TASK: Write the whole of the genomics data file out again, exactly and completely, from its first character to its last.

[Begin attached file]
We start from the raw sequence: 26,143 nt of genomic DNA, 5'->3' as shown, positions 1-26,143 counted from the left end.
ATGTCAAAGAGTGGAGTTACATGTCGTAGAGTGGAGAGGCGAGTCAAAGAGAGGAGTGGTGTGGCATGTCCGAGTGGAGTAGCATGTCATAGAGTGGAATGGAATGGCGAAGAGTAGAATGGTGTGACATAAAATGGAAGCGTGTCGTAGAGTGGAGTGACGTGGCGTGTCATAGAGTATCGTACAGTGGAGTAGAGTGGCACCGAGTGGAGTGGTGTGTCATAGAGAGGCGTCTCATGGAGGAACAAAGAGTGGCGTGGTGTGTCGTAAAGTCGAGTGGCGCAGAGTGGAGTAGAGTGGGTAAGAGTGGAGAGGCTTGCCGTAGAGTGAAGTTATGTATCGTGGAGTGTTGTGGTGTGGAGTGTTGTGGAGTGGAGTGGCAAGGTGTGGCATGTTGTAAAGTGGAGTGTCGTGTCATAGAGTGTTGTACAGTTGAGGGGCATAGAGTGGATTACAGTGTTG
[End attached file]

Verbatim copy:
We start from the raw sequence: 26,143 nt of genomic DNA, 5'->3' as shown, positions 1-26,143 counted from the left end.
ATGTCAAAGAGTGGAGTTACATGTCGTAGAGTGGAGAGGCGAGTCAAAGAGAGGAGTGGTGTGGCATGTCCGAGTGGAGTAGCATGTCATAGAGTGGAATGGAATGGCGAAGAGTAGAATGGTGTGACATAAAATGGAAGCGTGTCGTAGAGTGGAGTGACGTGGCGTGTCATAGAGTATCGTACAGTGGAGTAGAGTGGCACCGAGTGGAGTGGTGTGTCATAGAGAGGCGTCTCATGGAGGAACAAAGAGTGGCGTGGTGTGTCGTAAAGTCGAGTGGCGCAGAGTGGAGTAGAGTGGGTAAGAGTGGAGAGGCTTGCCGTAGAGTGAAGTTATGTATCGTGGAGTGTTGTGGTGTGGAGTGTTGTGGAGTGGAGTGGCAAGGTGTGGCATGTTGTAAAGTGGAGTGTCGTGTCATAGAGTGTTGTACAGTTGAGGGGCATAGAGTGGATTACAGTGTTG